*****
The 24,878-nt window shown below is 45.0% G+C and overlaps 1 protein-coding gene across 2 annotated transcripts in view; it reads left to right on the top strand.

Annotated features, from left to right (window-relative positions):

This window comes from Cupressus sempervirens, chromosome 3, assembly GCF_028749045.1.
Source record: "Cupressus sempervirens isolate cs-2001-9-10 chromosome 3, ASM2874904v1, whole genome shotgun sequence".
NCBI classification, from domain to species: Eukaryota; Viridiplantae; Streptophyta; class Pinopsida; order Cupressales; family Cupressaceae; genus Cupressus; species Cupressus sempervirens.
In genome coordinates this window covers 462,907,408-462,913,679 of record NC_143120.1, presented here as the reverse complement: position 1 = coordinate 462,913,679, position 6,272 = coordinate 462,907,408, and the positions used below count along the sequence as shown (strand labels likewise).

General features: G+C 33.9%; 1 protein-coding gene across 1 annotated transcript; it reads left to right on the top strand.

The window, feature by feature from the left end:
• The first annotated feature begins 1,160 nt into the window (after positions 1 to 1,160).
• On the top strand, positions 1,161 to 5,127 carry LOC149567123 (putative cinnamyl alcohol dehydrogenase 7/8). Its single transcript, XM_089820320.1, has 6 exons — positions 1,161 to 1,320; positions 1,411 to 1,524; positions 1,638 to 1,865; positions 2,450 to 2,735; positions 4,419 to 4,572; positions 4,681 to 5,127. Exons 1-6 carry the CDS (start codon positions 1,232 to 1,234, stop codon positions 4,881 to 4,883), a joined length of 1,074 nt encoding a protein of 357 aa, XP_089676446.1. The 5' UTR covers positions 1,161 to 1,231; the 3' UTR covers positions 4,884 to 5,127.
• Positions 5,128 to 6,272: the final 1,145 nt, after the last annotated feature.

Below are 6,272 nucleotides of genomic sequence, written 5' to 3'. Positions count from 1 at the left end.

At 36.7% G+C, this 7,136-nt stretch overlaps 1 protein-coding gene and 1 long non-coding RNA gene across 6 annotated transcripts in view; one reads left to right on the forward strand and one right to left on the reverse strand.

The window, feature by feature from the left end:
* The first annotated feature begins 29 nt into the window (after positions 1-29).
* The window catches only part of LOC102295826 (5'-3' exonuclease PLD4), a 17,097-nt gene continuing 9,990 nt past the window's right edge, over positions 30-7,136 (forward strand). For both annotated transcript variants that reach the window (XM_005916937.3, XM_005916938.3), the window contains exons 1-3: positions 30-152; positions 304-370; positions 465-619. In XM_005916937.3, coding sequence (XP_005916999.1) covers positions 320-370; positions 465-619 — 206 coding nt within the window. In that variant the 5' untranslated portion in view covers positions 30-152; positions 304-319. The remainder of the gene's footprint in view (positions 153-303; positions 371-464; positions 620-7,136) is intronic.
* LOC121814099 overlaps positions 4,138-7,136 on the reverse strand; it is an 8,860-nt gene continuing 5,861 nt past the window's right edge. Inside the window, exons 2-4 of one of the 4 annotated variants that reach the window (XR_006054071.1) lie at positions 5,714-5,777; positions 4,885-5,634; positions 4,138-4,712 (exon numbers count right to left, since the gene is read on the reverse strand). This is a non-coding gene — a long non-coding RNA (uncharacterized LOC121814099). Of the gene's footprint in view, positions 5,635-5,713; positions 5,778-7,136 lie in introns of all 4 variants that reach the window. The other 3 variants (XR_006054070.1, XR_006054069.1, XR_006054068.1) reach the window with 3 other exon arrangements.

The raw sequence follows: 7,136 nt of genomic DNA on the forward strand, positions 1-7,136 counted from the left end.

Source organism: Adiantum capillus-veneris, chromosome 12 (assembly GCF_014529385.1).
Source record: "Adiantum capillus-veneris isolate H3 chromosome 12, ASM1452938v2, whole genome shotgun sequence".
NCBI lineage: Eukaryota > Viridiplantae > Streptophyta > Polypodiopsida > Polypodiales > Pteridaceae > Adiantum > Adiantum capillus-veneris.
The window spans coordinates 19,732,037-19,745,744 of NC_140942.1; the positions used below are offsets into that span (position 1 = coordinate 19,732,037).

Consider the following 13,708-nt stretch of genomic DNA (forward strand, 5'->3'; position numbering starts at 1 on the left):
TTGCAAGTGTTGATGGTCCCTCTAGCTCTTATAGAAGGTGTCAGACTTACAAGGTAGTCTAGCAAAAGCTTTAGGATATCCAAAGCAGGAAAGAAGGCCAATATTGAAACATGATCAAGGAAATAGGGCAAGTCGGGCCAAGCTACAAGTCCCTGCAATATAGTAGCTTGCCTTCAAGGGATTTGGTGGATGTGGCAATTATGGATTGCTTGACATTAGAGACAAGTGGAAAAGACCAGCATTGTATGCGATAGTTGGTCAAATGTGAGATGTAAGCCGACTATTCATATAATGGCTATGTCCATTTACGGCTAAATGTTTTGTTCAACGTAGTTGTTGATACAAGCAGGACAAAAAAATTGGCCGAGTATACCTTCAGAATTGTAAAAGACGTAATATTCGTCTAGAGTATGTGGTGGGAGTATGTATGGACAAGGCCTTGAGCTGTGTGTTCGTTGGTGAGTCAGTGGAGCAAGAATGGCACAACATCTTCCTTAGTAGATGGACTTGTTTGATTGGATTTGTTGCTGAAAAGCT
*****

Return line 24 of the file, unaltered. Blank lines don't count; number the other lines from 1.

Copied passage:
TTGCAAGTGTTGATGGTCCCTCTAGCTCTTATAGAAGGTGTCAGACTTACAAGGTAGTCTAGCAAAAGCTTTAGGATATCCAAAGCAGGAAAGAAGGCCAATATTGAAACATGATCAAGGAAATAGGGCAAGTCGGGCCAAGCTACAAGTCCCTGCAATATAGTAGCTTGCCTTCAAGGGATTTGGTGGATGTGGCAATTATGGATTGCTTGACATTAGAGACAAGTGGAAAAGACCAGCATTGTATGCGATAGTTGGTCAAATGTGAGATGTAAGCCGACTATTCATATAATGGCTATGTCCATTTACGGCTAAATGTTTTGTTCAACGTAGTTGTTGATACAAGCAGGACAAAAAAATTGGCCGAGTATACCTTCAGAATTGTAAAAGACGTAATATTCGTCTAGAGTATGTGGTGGGAGTATGTATGGACAAGGCCTTGAGCTGTGTGTTCGTTGGTGAGTCAGTGGAGCAAGAATGGCACAACATCTTCCTTAGTAGATGGACTTGTTTGATTGGATTTGTTGCTGAAAAGCT